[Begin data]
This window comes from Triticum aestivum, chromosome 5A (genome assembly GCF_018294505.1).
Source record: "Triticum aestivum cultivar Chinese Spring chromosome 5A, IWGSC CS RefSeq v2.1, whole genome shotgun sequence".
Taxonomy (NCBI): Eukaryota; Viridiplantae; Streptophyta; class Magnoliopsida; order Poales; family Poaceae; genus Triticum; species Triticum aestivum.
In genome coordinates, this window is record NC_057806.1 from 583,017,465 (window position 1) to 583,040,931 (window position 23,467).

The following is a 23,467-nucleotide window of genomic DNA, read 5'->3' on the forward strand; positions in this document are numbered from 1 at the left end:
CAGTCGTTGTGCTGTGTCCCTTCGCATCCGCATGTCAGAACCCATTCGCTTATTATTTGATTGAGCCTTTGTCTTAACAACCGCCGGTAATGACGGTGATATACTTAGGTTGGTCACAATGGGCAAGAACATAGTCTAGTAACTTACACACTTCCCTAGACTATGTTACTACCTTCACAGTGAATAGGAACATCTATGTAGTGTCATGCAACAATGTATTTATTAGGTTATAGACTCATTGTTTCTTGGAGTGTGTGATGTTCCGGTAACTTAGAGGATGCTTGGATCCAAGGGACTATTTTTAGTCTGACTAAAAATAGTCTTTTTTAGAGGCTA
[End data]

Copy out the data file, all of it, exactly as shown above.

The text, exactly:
This window comes from Triticum aestivum, chromosome 5A (genome assembly GCF_018294505.1).
Source record: "Triticum aestivum cultivar Chinese Spring chromosome 5A, IWGSC CS RefSeq v2.1, whole genome shotgun sequence".
Taxonomy (NCBI): Eukaryota; Viridiplantae; Streptophyta; class Magnoliopsida; order Poales; family Poaceae; genus Triticum; species Triticum aestivum.
In genome coordinates, this window is record NC_057806.1 from 583,017,465 (window position 1) to 583,040,931 (window position 23,467).

The following is a 23,467-nucleotide window of genomic DNA, read 5'->3' on the forward strand; positions in this document are numbered from 1 at the left end:
CAGTCGTTGTGCTGTGTCCCTTCGCATCCGCATGTCAGAACCCATTCGCTTATTATTTGATTGAGCCTTTGTCTTAACAACCGCCGGTAATGACGGTGATATACTTAGGTTGGTCACAATGGGCAAGAACATAGTCTAGTAACTTACACACTTCCCTAGACTATGTTACTACCTTCACAGTGAATAGGAACATCTATGTAGTGTCATGCAACAATGTATTTATTAGGTTATAGACTCATTGTTTCTTGGAGTGTGTGATGTTCCGGTAACTTAGAGGATGCTTGGATCCAAGGGACTATTTTTAGTCTGACTAAAAATAGTCTTTTTTAGAGGCTA